Introduction to IPFS
IPFS is one of many general purpose peer to peer (P2P) networks. Peer to peer networks are just everyday computer users that share data directly with each other. In these systems, you don’t have to go through an intermediary like Google to share a file with someone. As an example, if we were looking for the IPFS white paper, we would ask a peer and they will either respond with the paper or pass along the request to another peer. Eventually, someone will return with the paper if they have it saved.
Peer to peer systems are most synonymous with distributed networks. This is because we have direct connections with our peers as opposed to in centralised and decentralised networks, we often still have to go through a mediary to find content.
These different types of networks offer various tradeoffs. The world wide web is in essense a centralised network. We are familiar with the speed of receiving content, availability of data when we want it, the ease of discovering new things, and straight forward way of securing our accounts.
On the other hand, peer to peer networks excel in everything that centralised networks don’t. This includes owning our own data and censorship resistance against governments, corporations, or hackers. They allow us to trust that the data we recieve is the data we ask for, if it is available. And generally the more users sharing data with each other, the better the network will be.
Decentralised networks maintain privacy and censorship resistance while being able to discover new content and maintain availability of data. Unfortunately, this comes at the cost of speed. Decentralised networks have to agree on all actions made by users because they save the actions on every computer in the network. Then in the future, all computers can reference any action taken by any single user. For this reason, decentralised networks are generally paid for by the user and use up large amounts of electricty.
The acceleration of innovation over the past few decades, in comparison with the past million years of human evolution, is moving at an incredible pace.
IPFS as an organization is trying to look ahead to the next 10, 100, 1000 years and beyond and think about how computing will shape and impact a future we can’t even begin to imagine.
Though it gets difficult to predict what is going to happen in the next, say, 100 years, we can start to invest in it now with Web3.
Computation has gone through so many phases; from the first computers, to machines that can timeshare, to multiprocessing and sandboxed VMs, to user terminals, to networked computers with multiprocessing, now with personal computers networked across a worldwide internet that all came from a relatively simple set of functions and data transmission. Now, IPFS is on the front lines of the Web3 evolution that will bring us to the next stage in computing.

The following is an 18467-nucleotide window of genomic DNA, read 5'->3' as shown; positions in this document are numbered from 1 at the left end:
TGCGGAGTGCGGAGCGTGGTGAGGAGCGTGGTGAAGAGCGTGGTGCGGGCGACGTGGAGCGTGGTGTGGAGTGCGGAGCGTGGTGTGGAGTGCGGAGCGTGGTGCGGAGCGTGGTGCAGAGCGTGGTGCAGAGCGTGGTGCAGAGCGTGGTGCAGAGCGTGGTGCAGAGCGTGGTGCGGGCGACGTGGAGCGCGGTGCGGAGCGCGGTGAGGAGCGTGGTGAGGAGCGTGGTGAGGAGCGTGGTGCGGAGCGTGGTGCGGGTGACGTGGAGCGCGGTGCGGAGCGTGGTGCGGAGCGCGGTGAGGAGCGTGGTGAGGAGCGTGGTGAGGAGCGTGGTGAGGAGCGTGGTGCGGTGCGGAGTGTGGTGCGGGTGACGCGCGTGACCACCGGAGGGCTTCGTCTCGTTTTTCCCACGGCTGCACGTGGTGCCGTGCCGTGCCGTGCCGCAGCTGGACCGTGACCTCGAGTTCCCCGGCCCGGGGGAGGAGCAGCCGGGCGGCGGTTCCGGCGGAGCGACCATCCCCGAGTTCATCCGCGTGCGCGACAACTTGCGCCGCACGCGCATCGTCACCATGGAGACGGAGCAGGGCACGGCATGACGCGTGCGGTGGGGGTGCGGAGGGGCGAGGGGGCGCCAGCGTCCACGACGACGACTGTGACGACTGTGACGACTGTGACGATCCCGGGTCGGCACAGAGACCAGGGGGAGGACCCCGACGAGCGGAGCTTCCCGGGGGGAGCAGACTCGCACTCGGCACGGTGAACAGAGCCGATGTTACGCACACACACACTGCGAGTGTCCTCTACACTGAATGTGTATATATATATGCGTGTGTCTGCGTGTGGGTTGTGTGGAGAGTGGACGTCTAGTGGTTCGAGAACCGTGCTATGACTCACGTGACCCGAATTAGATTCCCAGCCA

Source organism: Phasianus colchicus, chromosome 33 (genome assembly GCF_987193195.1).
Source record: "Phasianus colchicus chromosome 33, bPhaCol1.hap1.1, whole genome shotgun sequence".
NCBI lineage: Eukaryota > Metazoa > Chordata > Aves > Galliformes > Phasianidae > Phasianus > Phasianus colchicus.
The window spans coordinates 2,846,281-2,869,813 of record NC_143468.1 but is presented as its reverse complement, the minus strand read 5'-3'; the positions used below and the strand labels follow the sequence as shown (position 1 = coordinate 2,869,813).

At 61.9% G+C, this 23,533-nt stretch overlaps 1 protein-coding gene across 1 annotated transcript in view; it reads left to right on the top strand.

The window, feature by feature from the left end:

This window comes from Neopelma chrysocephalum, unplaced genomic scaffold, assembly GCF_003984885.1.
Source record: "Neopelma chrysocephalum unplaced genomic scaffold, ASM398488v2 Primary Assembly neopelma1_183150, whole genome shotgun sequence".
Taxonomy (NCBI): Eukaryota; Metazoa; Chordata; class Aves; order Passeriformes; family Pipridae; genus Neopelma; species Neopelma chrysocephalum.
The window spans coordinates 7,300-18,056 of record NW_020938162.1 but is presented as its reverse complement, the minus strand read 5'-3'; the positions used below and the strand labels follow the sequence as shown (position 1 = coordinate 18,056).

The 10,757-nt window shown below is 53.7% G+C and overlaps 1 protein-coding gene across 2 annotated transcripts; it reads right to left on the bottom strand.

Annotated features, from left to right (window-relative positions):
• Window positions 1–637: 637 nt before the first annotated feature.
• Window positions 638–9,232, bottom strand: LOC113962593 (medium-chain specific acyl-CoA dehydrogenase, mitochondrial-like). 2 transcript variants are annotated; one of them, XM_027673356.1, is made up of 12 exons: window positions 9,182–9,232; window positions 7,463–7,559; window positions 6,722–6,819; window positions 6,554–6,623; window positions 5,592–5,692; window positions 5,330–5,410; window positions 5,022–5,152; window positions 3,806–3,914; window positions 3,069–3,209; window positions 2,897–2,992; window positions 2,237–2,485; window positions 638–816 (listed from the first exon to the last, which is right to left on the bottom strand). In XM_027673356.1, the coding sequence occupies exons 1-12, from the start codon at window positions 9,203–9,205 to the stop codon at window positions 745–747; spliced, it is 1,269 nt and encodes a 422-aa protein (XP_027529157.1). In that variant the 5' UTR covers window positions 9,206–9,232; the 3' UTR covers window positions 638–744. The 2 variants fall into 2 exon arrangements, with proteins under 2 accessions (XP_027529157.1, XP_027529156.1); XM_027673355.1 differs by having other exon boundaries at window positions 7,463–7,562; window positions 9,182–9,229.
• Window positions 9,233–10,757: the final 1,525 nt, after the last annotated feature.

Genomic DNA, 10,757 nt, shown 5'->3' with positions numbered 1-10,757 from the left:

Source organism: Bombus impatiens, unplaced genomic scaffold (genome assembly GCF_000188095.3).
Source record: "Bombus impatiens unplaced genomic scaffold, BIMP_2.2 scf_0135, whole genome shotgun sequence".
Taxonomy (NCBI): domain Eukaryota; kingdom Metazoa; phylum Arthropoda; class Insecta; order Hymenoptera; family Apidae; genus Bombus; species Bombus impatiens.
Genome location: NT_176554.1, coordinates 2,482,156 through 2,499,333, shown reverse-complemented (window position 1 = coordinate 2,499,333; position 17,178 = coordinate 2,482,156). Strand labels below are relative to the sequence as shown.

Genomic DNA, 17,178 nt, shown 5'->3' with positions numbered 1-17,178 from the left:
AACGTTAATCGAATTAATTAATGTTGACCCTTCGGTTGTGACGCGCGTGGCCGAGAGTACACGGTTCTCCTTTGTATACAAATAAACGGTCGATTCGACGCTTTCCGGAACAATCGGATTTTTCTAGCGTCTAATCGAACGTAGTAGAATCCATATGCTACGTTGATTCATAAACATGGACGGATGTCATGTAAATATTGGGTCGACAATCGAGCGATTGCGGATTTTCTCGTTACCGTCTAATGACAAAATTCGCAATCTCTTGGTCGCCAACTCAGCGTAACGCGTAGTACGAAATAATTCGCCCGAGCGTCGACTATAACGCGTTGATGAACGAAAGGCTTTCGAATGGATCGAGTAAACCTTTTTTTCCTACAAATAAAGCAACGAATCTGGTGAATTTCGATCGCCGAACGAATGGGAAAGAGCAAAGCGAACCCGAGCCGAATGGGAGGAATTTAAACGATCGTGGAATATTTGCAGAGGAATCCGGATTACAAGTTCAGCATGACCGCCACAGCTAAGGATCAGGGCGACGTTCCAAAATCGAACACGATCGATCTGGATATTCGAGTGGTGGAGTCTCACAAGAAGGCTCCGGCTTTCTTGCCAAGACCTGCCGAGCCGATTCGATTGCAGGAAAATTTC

The State of the IPFS Ecosystem | Molly Mackinlay
In this video from IPFS Camp 2022, Molly Mackinaly highlights the major events and growth in the ecosystem since 2019 and looks toward the future of IPFS.
How IPFS Works | Steve Allen
In this video, Steve Allen describes how IPFS Imports, Names, Finds and Fetches content.
At a high level, the talk covered the following concepts:
- Chunking – When an object is added to IPFS, it is chunked up into smaller parts, each part is hashed, and a CID is created for each chunk. This DAG building process has two main parameters, the leaf format and the chunking strategy.
- UnixFS – When you add a file to IPFS, it might be too big to fit in a single block, so it needs metadata to link all its blocks together. UnixFS is a protocol-buffers-based format for describing files, directories, and symlinks in IPFS. This data format is used to represent files and all their links and metadata in IPFS. UnixFS creates a block (or a tree of blocks) of linked objects.
- IPLD – A meta-format for understanding, encoding, and decoding Merkle-linked data. IPLD works to make it possible to define a data model and make it possible to link together different types of Merkle-linked data.
- Content IDentifiers (CIDs) – These are self-describing hashes used to describe everything stored in IPFS, essentially a hash with some metadata.
- Paths – Paths are recursive unlike URLs and can refer to previous blocks.
- IPNS – Public keys are mapped to a path, and you use your private key to sign it- as you modify this content, you can use IPNS to point to a new version of a previous piece of content that is signed by your private key.
- Routing & DHT – Content on IPFS uses a combination of a CID and routing systems that help identify the set of peers you can get the content from with a distributed routing table (or Distributed Hash Table).
- Kademlia – Kademlia is a distance metric + query algorithm that helps users find the peers with the most accessible pieces of data.
- Bitswap – Using wantlists of data, or CIDs, that specific users are looking for, and checks peers that a node is connected to first for those CIDs before querying the rest of the DHT.